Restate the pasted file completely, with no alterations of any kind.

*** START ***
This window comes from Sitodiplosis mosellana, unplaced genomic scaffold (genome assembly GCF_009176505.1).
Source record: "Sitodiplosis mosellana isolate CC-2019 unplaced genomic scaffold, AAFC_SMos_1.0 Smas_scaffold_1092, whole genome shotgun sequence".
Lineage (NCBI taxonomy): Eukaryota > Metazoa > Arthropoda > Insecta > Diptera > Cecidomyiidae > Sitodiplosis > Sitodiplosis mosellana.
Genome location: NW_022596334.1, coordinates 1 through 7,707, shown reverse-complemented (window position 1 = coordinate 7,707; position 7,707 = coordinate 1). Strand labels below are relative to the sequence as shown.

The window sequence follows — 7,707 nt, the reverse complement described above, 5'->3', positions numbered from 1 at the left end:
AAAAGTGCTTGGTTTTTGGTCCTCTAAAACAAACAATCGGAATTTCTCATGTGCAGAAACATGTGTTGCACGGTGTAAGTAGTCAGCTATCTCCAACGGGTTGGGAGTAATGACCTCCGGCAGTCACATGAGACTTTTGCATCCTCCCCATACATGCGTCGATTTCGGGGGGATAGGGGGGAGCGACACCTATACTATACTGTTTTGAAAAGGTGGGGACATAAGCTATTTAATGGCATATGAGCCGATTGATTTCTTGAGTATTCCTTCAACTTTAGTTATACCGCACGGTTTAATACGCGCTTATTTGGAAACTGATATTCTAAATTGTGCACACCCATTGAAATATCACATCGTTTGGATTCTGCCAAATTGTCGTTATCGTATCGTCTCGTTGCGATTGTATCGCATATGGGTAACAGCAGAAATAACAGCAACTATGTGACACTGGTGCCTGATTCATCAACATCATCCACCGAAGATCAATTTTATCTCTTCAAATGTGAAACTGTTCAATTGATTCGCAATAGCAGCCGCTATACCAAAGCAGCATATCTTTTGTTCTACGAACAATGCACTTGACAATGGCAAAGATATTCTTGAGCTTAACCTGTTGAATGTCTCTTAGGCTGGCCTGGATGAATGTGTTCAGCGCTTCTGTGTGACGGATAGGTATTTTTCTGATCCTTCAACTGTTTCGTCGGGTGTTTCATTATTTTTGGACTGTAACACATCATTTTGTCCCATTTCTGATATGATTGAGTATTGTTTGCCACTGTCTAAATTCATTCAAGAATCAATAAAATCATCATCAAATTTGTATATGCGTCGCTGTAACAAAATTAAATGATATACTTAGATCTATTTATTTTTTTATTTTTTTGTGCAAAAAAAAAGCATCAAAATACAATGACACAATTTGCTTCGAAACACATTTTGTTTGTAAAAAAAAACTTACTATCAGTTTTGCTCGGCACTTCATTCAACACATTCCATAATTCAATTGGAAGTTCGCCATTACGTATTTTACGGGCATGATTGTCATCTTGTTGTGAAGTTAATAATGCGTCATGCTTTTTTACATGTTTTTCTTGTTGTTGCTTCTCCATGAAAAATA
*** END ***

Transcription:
This window comes from Sitodiplosis mosellana, unplaced genomic scaffold (genome assembly GCF_009176505.1).
Source record: "Sitodiplosis mosellana isolate CC-2019 unplaced genomic scaffold, AAFC_SMos_1.0 Smas_scaffold_1092, whole genome shotgun sequence".
Lineage (NCBI taxonomy): Eukaryota > Metazoa > Arthropoda > Insecta > Diptera > Cecidomyiidae > Sitodiplosis > Sitodiplosis mosellana.
Genome location: NW_022596334.1, coordinates 1 through 7,707, shown reverse-complemented (window position 1 = coordinate 7,707; position 7,707 = coordinate 1). Strand labels below are relative to the sequence as shown.

The window sequence follows — 7,707 nt, the reverse complement described above, 5'->3', positions numbered from 1 at the left end:
AAAAGTGCTTGGTTTTTGGTCCTCTAAAACAAACAATCGGAATTTCTCATGTGCAGAAACATGTGTTGCACGGTGTAAGTAGTCAGCTATCTCCAACGGGTTGGGAGTAATGACCTCCGGCAGTCACATGAGACTTTTGCATCCTCCCCATACATGCGTCGATTTCGGGGGGATAGGGGGGAGCGACACCTATACTATACTGTTTTGAAAAGGTGGGGACATAAGCTATTTAATGGCATATGAGCCGATTGATTTCTTGAGTATTCCTTCAACTTTAGTTATACCGCACGGTTTAATACGCGCTTATTTGGAAACTGATATTCTAAATTGTGCACACCCATTGAAATATCACATCGTTTGGATTCTGCCAAATTGTCGTTATCGTATCGTCTCGTTGCGATTGTATCGCATATGGGTAACAGCAGAAATAACAGCAACTATGTGACACTGGTGCCTGATTCATCAACATCATCCACCGAAGATCAATTTTATCTCTTCAAATGTGAAACTGTTCAATTGATTCGCAATAGCAGCCGCTATACCAAAGCAGCATATCTTTTGTTCTACGAACAATGCACTTGACAATGGCAAAGATATTCTTGAGCTTAACCTGTTGAATGTCTCTTAGGCTGGCCTGGATGAATGTGTTCAGCGCTTCTGTGTGACGGATAGGTATTTTTCTGATCCTTCAACTGTTTCGTCGGGTGTTTCATTATTTTTGGACTGTAACACATCATTTTGTCCCATTTCTGATATGATTGAGTATTGTTTGCCACTGTCTAAATTCATTCAAGAATCAATAAAATCATCATCAAATTTGTATATGCGTCGCTGTAACAAAATTAAATGATATACTTAGATCTATTTATTTTTTTATTTTTTTGTGCAAAAAAAAAGCATCAAAATACAATGACACAATTTGCTTCGAAACACATTTTGTTTGTAAAAAAAAACTTACTATCAGTTTTGCTCGGCACTTCATTCAACACATTCCATAATTCAATTGGAAGTTCGCCATTACGTATTTTACGGGCATGATTGTCATCTTGTTGTGAAGTTAATAATGCGTCATGCTTTTTTACATGTTTTTCTTGTTGTTGCTTCTCCATGAAAAATA